The kids who watch Nickelodeon and the adults who watch Nick at Nite are not going to be smushed together any more in the Nielsen ratings.
Betsy Frank, executive VP of research and planning for MTV Networks, said Nick at Nite’s post-9 p.m. schedule will spin off from the Nickelodeon mothership and become its own Nielsen-rated network, although the two services will continue to share the same dial position.
Nick at Nite’s competitors immediately started sounding the alarms. Tim Brooks, senior VP of research for Lifetime, said, “This new reporting of the ratings will muddy the waters considerably because it will end up comparing Nick at Nite, which runs for only nine hours a day, with networks like TBS, TNT and Lifetime, which go for 24 hours.”
“This setup will be confusing at best, and misleading at worst,” added Jack Wakshlag, chief research officer for the Turner Broadcasting Networks. “TNT programs 24 hours a day, seven days a week,” compared to Nick at Nite’s lineup, which runs from 9 p.m. to 6 a.m. Sunday through Thursday, and 10 p.m. to 6 a.m. Friday and Saturday.
Both Brooks and Wakshlag said they will scrutinize very carefully any trade ads Nickelodeon puts out starting Monday, when Nielsen begins breaking out Nick at Nite separately. If they become convinced that Nick at Nite is making itself look good at the expense of its 24-hour rivals by “comparing apples and oranges,” as Brooks puts it, the competitors will speed-dial the authorities at Nielsen Media Research.
If Nielsen agrees with the complaints, Brooks said, it could force Nick at Nite to clear any future ads or press releases with the ratings authority, which could impose two- or three-day delays on getting the story out.
Frank stressed that the Nielsen shift is a business decision, aimed at making it easier for advertisers to assess the performances of Nickelodeon and Nick at Nite and their distinct demos, putting each in the best possible light.
“MTV Networks’ philosophy is to super-serve specific targeted audience, and having Nick at Nite reported with Nickelodeon has obscured the actual appeal each network has to its respective adult and kid demo,” Frank said. “The current Nielsen data don’t reflect their true audience delivery, particularly Nick at Nite’s strength during latenight hours.”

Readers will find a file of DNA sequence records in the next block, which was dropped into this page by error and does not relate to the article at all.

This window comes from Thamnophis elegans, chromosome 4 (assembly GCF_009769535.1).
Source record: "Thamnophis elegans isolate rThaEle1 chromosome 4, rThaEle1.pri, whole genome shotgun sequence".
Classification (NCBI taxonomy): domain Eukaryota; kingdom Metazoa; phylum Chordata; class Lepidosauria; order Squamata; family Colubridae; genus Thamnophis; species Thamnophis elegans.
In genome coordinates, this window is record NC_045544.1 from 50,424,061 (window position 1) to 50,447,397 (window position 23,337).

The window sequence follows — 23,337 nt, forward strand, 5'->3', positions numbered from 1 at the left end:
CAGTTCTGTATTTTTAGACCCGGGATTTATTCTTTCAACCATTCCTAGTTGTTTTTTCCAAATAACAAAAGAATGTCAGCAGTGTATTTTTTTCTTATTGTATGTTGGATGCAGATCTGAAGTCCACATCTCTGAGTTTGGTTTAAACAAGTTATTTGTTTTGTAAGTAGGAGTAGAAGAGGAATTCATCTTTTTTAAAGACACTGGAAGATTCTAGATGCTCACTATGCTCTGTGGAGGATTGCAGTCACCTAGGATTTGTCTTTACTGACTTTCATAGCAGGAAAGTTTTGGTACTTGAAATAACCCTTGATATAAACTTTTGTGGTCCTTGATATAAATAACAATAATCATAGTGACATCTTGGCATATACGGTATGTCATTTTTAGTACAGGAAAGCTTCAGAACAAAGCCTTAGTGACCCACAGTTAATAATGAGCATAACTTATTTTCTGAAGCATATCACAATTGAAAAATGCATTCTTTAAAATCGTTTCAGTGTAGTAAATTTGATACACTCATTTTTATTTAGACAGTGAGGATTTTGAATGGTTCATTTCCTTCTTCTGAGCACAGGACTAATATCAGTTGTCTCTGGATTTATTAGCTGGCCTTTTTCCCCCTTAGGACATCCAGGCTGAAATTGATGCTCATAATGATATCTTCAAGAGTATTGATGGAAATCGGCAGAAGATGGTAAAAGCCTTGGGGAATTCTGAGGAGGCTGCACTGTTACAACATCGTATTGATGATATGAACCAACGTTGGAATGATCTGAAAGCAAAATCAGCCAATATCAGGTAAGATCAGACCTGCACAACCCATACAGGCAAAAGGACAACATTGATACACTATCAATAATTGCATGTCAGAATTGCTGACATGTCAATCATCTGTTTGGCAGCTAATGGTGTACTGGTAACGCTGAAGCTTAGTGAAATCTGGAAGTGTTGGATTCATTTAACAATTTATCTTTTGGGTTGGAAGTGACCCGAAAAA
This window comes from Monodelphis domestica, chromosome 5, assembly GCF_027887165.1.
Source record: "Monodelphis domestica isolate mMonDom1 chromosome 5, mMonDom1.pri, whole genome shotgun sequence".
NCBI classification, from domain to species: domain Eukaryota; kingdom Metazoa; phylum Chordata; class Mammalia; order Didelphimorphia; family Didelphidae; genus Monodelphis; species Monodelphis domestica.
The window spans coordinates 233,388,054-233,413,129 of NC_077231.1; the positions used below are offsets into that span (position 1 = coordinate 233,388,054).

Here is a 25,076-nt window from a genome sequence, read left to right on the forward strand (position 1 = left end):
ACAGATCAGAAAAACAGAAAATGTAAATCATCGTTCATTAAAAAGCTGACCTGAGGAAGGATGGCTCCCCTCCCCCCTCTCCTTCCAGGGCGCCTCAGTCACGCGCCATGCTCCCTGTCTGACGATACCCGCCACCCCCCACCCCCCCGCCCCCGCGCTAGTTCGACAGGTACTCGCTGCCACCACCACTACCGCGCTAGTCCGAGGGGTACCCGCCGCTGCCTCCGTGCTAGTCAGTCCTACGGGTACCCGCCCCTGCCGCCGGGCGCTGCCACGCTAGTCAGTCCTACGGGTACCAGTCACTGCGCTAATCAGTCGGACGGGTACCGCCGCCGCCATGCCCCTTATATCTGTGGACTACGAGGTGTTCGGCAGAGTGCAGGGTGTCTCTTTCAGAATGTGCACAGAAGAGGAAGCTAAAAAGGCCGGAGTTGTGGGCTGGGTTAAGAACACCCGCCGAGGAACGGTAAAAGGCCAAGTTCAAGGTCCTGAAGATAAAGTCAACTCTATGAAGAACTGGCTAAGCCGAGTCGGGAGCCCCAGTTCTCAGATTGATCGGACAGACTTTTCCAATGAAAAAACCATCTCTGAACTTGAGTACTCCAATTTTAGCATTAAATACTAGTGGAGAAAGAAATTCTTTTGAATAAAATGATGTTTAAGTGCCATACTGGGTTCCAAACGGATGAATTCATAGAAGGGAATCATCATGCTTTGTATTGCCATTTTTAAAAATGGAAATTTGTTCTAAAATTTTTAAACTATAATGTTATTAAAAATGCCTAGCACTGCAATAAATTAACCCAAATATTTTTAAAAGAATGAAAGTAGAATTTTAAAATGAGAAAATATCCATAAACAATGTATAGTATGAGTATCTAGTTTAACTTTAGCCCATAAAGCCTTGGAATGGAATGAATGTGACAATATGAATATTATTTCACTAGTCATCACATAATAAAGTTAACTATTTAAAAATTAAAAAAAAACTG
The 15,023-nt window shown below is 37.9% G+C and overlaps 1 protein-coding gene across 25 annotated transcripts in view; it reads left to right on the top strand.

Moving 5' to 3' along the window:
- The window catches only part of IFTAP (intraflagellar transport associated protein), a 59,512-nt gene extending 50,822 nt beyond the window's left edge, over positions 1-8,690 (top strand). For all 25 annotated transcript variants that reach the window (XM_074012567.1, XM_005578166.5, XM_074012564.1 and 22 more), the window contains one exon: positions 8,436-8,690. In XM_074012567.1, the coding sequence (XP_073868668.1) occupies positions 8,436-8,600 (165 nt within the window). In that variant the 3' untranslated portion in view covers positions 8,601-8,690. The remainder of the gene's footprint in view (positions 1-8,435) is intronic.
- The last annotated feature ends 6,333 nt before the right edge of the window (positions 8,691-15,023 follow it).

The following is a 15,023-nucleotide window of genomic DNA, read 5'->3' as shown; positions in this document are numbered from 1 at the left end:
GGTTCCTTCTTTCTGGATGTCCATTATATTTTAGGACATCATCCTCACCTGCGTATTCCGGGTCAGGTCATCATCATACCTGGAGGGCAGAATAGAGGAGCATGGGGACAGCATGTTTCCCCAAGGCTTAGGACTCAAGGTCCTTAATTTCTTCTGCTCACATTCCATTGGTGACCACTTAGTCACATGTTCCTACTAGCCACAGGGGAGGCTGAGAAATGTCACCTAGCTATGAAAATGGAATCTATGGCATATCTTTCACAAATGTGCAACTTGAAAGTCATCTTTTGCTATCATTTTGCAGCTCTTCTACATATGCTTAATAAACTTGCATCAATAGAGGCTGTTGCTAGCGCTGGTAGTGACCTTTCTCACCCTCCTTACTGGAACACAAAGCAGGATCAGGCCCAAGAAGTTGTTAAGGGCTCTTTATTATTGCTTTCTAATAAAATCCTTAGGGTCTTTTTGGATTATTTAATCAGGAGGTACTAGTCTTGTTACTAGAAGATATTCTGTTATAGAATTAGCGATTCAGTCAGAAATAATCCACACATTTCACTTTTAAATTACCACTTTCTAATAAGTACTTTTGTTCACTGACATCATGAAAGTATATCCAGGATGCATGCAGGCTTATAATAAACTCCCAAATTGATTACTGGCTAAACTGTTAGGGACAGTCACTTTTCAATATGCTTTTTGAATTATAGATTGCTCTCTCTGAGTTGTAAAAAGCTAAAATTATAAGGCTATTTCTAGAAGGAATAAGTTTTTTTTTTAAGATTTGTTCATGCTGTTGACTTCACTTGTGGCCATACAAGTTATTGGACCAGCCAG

Frank said she has spent at least a year researching the feasibility of the split between the networks before informing Nielsen of its decision.
But it’s numbers like the following that may raise a ruckus from Wakshlag and Brooks. Had the split started Jan. 1, Franks said Nickelodeon would remain No. 1 in total day in the first-quarter season to date with 2.1 million total viewers, followed by Nick at Nite, which would unseat TNT, 1.4 million total viewers to 1.3 million.
Among adults 18-49, TNT would continue to lead with 661,000 viewers, ahead of Nick at Nite’s 636,000. TBS would fall to third with 613,000.
Reverberations will be biggest in primetime. Were the split in place, Nickelodeon, even with its truncated primetime programming hours (8 to 9, Sunday through Thursday; 8 to 10 Friday and Saturday) would leap into first with 2.7 million viewers. While kidcentric Nick has no plans to pursue a primetime agenda, split would effectively upend USA and TNT’s rankings. Pair would drop into second and third, respectively, with roughly 2.4 million viewers apiece. Nick at Nite would place fourth with 2 million total viewers.
In adults 18-49, split would push Nick at Nite up to eighth, from 11th place, while Nickelodeon would drop down to 14th.
While unprecedented, change in reporting is actually a return to history as both nets were separately accounted for in the early days of cable until 1989. Although both nets share same dial space, they exist separately in the corporate family, with their own management, staff, programmers and ad sales teams. Nick at Nite falls under the purview of Larry Jones, who also heads up TV Land, while Nickelodeon Television is overseen by prexy Cyma Zarghami.
Frank explained that the segregation of the two networks also gives validity to the increasing importance of the latenight hours. “Our hope,” she said, “is that this will elevate the recognition of latenight and post-midnight viewing and Nick at Nite as an adult-delivery vehicle.”